However, as I listened to Pink Floyd’s Another Brick in The Wall yesterday on the radio, I realized suddenly that when my English 11 students in 1991 were begging me to study The Wall (the entire album), there might have been more to their exuberant interest than just liking the music.
I now understand that perhaps my students wanted to send me any or all of the following messages:
- They didn’t “need no education.”
- They felt teachers practiced “thought control.”
- They wanted me to know that I was “just another brick in the wall.”
- They’d rather be “comfortably numb,” than be in school and teachers should “leave them kids alone.”
Had I been the wiser, more reflective teacher I eventually grew to be, I might have embraced their suggestion and created an engaging unit plan that would not only allay their fears that I was practicing thought control, but would also have helped them flex their powers of critical thinking.
But, I didn’t.
If I had, here is what that unit might have looked like.
Supplied with printed lyrics, we would listen to selected songs. Each student would annotate the lyrics first on his or her own. Later, students would pair up to discuss their annotations. The result of this process would be a whole class discussion about what we think each song means. Of course, I would do my own annotations, too.
We’d list these big ideas on the board. If no one came up with them, I’d add these:
- An individual is only one small part of a vast human society and an even smaller part of an infinite universe.
- What is an ideal student teacher relationship?
- What is an education? What does it mean to be educated?
- How can one control the thoughts of another?
- How does the knowledge that human beings have perfected the technology to exterminate ourselves affect how we live? What does it mean to live in a post-apocalyptic world?
To help them clarify their thinking and struggle with big ideas, I’d ask students to choose three ideas from the board and write about each one (about 300 words each, minimum). Among others, these questions could guide them:
- What does the idea mean to you? Where does it happen? Who does it affect? Why is it important?
- How have you experienced this idea in your own life or watched it in the lives of others?
- If you could control the idea, what would you do? Make changes?
I would create a collection of related texts: fiction, nonfiction and poetry to complement the songs and ideas. Some of these works would be readily available in the English 11 American Lit text, but I would go beyond to find meaningful and accessible texts. I would reach out to my department and online colleagues for recommendations to help me generate a list of possible texts. A few that immediately come to mind are excerpts from John Hersey’s Hiroshima, Robert Bly’s poem, Keeping Our Small Boat Afloat, and Emerson and Henry Adams on education. Emerson is also a good one for individualism, as is Thoreau, of course.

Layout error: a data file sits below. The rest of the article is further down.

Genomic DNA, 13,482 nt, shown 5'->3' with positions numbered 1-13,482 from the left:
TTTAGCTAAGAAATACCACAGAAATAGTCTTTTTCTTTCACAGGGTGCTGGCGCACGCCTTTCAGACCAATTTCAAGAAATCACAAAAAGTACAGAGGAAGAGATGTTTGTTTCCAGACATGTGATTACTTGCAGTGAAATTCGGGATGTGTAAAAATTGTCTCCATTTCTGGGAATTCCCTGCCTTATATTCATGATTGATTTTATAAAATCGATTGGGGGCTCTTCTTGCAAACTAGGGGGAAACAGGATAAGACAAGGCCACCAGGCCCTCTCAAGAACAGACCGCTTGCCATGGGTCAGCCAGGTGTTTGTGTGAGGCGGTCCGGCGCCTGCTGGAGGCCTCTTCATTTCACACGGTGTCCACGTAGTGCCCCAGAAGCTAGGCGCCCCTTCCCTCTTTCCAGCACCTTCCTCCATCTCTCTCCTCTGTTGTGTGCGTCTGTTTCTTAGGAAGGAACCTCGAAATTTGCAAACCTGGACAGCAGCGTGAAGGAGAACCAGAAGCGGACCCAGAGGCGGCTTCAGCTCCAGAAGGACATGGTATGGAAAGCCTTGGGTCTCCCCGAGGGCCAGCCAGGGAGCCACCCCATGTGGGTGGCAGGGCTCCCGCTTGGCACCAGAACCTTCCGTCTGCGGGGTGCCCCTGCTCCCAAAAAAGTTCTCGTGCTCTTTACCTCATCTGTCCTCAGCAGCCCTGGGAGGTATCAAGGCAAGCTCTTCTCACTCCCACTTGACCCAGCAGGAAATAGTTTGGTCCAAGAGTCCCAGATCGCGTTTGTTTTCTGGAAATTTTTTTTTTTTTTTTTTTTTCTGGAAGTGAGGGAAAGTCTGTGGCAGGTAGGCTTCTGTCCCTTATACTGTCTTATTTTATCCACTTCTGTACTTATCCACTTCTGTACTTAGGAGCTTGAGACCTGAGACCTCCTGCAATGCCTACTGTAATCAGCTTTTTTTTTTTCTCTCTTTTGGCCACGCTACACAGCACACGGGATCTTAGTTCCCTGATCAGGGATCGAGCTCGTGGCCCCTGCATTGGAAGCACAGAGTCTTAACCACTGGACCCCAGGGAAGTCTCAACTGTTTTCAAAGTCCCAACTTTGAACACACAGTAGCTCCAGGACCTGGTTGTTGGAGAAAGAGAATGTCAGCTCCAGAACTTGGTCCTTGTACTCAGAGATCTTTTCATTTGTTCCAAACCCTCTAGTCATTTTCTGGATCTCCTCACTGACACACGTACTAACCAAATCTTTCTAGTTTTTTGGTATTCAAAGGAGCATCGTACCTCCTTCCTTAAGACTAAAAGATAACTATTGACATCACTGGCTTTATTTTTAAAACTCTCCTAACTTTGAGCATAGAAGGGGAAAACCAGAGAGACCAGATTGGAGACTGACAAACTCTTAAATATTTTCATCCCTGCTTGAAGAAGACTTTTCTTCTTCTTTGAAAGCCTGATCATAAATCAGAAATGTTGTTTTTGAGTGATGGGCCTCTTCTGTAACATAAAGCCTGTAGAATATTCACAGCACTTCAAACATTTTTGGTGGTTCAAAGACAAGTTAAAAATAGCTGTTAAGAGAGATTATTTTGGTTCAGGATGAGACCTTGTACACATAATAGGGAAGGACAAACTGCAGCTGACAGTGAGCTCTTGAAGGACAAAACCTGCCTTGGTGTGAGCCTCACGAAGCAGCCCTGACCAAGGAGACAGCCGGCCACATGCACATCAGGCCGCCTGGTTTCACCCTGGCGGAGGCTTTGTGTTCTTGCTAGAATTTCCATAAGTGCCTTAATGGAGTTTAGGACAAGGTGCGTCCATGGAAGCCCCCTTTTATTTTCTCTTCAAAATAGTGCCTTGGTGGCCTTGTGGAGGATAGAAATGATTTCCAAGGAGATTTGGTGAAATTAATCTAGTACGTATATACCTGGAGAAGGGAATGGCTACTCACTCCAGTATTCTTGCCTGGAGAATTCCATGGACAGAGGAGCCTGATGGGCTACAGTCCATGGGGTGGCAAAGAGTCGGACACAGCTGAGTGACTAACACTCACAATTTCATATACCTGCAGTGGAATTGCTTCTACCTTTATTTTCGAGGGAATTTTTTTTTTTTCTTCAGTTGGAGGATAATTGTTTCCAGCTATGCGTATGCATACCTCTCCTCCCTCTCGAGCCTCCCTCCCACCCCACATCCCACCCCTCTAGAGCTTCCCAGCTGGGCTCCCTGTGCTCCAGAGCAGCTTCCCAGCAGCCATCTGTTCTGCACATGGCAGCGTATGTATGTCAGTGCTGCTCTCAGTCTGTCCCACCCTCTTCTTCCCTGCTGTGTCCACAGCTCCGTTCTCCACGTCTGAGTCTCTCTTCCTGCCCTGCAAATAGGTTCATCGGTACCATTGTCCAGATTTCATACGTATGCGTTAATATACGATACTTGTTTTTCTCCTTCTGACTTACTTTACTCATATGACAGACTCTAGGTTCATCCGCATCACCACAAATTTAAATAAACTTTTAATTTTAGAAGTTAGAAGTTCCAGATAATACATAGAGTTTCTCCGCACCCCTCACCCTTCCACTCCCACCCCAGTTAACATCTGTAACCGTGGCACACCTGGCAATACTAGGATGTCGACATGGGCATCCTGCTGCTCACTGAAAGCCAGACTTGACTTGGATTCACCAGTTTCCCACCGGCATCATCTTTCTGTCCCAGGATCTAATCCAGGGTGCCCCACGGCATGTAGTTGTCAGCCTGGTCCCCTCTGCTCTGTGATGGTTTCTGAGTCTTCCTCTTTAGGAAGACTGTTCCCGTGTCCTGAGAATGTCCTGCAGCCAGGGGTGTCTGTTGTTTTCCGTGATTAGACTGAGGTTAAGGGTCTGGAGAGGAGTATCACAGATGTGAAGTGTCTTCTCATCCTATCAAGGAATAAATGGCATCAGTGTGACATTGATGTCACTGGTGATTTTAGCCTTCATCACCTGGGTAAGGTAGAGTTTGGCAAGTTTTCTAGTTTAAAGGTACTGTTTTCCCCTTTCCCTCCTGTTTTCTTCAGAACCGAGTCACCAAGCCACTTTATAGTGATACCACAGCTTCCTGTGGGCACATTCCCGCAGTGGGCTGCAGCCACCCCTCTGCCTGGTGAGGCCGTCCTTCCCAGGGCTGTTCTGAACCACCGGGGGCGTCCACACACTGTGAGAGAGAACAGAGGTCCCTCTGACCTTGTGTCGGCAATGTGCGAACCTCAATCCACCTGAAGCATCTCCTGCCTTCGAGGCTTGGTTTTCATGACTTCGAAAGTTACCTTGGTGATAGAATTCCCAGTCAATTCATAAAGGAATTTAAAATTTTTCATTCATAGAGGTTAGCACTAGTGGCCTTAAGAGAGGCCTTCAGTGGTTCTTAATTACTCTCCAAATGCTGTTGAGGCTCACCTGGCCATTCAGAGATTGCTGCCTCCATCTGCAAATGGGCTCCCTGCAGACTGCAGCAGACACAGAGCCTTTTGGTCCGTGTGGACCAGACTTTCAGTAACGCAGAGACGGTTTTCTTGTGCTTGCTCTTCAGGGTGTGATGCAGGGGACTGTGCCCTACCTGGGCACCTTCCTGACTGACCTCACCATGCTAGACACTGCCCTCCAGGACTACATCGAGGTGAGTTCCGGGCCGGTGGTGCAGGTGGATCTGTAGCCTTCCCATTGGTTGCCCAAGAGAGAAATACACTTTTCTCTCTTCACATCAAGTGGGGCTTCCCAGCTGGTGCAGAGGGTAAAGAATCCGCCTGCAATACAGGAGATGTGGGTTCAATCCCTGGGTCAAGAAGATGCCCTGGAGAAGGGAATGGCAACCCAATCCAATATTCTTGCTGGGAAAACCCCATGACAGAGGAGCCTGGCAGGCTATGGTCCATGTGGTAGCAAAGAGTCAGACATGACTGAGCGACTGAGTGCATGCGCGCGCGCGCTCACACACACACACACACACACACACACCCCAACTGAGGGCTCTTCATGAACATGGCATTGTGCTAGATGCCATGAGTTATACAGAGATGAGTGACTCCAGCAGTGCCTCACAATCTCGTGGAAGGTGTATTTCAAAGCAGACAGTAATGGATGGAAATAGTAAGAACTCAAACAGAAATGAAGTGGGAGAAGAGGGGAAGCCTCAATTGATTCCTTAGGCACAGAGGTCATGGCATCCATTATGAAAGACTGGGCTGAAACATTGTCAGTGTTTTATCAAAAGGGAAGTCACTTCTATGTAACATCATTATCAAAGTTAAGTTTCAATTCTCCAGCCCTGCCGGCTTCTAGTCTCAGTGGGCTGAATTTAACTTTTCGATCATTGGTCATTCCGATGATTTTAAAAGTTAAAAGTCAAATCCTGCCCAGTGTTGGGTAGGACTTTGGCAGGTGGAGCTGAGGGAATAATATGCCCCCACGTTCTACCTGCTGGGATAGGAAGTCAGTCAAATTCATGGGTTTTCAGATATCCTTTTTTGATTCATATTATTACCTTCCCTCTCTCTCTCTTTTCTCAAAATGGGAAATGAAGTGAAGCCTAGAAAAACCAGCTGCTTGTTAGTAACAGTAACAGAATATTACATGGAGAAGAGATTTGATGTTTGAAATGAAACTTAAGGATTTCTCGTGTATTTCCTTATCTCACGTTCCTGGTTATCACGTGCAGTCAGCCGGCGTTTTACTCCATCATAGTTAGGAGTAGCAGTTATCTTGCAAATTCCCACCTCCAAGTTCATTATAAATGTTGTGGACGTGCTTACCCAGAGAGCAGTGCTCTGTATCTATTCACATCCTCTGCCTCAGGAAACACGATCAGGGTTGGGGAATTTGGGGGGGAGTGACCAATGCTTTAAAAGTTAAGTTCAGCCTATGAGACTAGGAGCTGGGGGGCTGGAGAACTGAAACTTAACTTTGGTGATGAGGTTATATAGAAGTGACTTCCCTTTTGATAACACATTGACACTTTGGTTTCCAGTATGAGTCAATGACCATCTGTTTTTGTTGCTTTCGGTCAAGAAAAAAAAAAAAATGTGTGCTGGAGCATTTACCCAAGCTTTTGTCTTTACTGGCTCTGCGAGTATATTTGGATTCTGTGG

I can imagine we might also need to define abstract terms, such as apocalypse, mind control, alienation, and more.
We’d spend time reading, discussing, and making connections between these related texts and the songs, revisiting the lyrics as often as needed to support our assertions with direct textual references. I imagine that certain students, scholars of The Wall, would let us know about other songs that also relate to the literary works.
To conclude the unit, I’d ask students to write a reflective essay. The essay would show, I hope, evidence of informed and distilled thinking about one of the big ideas in the unit. In drafting, students would support their claims and include textual references to at least five works, including songs, too. We would practice good drafting, revision, and citation strategies, of course. Before they began to plan their essays, I would share the one I had written as a model, so they would have a vision of where they might go in their own writing.
In the end, most of them will have thought more deeply about the songs on one of their favorite albums than ever before. Not only that, they will have read and thought critically about related literary works. They will have practiced important English skills: close reading, annotating texts, and drafting and revising. They will have improved their inferencing skills and made important connections. They will have worked in teams and on their own to formulate ideas and clearly express them verbally and in writing. And all of that is good. All of that is what school means.
And while a few students will surely retain their cynical “teachers, leave [us] kids alone!” attitude, maybe the rest will come away mentally energized or even enlightened. And while it all began with them slyly letting me know how uncool school is, a unit that they instigated might turn out to be a memorable experience, because even though they hate to admit it, when students are engaged in meaningful work, school is a place where they can feel that they are more than “just another brick in the wall.”